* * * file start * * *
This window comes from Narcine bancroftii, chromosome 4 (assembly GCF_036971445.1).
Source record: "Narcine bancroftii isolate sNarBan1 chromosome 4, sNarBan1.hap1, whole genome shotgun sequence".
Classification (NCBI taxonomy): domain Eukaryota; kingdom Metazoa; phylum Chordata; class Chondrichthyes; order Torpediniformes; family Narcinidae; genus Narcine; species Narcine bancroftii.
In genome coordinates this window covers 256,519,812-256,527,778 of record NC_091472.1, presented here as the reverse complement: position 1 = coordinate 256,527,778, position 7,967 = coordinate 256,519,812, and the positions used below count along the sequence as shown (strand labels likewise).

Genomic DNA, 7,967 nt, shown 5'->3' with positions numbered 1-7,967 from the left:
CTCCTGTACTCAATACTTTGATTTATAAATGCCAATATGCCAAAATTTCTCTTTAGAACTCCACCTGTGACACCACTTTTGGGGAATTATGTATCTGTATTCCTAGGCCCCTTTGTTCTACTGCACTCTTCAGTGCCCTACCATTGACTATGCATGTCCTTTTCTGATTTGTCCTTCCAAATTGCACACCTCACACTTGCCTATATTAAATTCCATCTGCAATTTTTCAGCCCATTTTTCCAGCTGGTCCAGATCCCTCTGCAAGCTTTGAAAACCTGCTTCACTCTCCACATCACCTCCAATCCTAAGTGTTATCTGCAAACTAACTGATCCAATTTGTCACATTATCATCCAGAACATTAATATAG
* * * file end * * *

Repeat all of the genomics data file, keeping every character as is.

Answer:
This window comes from Narcine bancroftii, chromosome 4 (assembly GCF_036971445.1).
Source record: "Narcine bancroftii isolate sNarBan1 chromosome 4, sNarBan1.hap1, whole genome shotgun sequence".
Classification (NCBI taxonomy): domain Eukaryota; kingdom Metazoa; phylum Chordata; class Chondrichthyes; order Torpediniformes; family Narcinidae; genus Narcine; species Narcine bancroftii.
In genome coordinates this window covers 256,519,812-256,527,778 of record NC_091472.1, presented here as the reverse complement: position 1 = coordinate 256,527,778, position 7,967 = coordinate 256,519,812, and the positions used below count along the sequence as shown (strand labels likewise).

Genomic DNA, 7,967 nt, shown 5'->3' with positions numbered 1-7,967 from the left:
CTCCTGTACTCAATACTTTGATTTATAAATGCCAATATGCCAAAATTTCTCTTTAGAACTCCACCTGTGACACCACTTTTGGGGAATTATGTATCTGTATTCCTAGGCCCCTTTGTTCTACTGCACTCTTCAGTGCCCTACCATTGACTATGCATGTCCTTTTCTGATTTGTCCTTCCAAATTGCACACCTCACACTTGCCTATATTAAATTCCATCTGCAATTTTTCAGCCCATTTTTCCAGCTGGTCCAGATCCCTCTGCAAGCTTTGAAAACCTGCTTCACTCTCCACATCACCTCCAATCCTAAGTGTTATCTGCAAACTAACTGATCCAATTTGTCACATTATCATCCAGAACATTAATATAG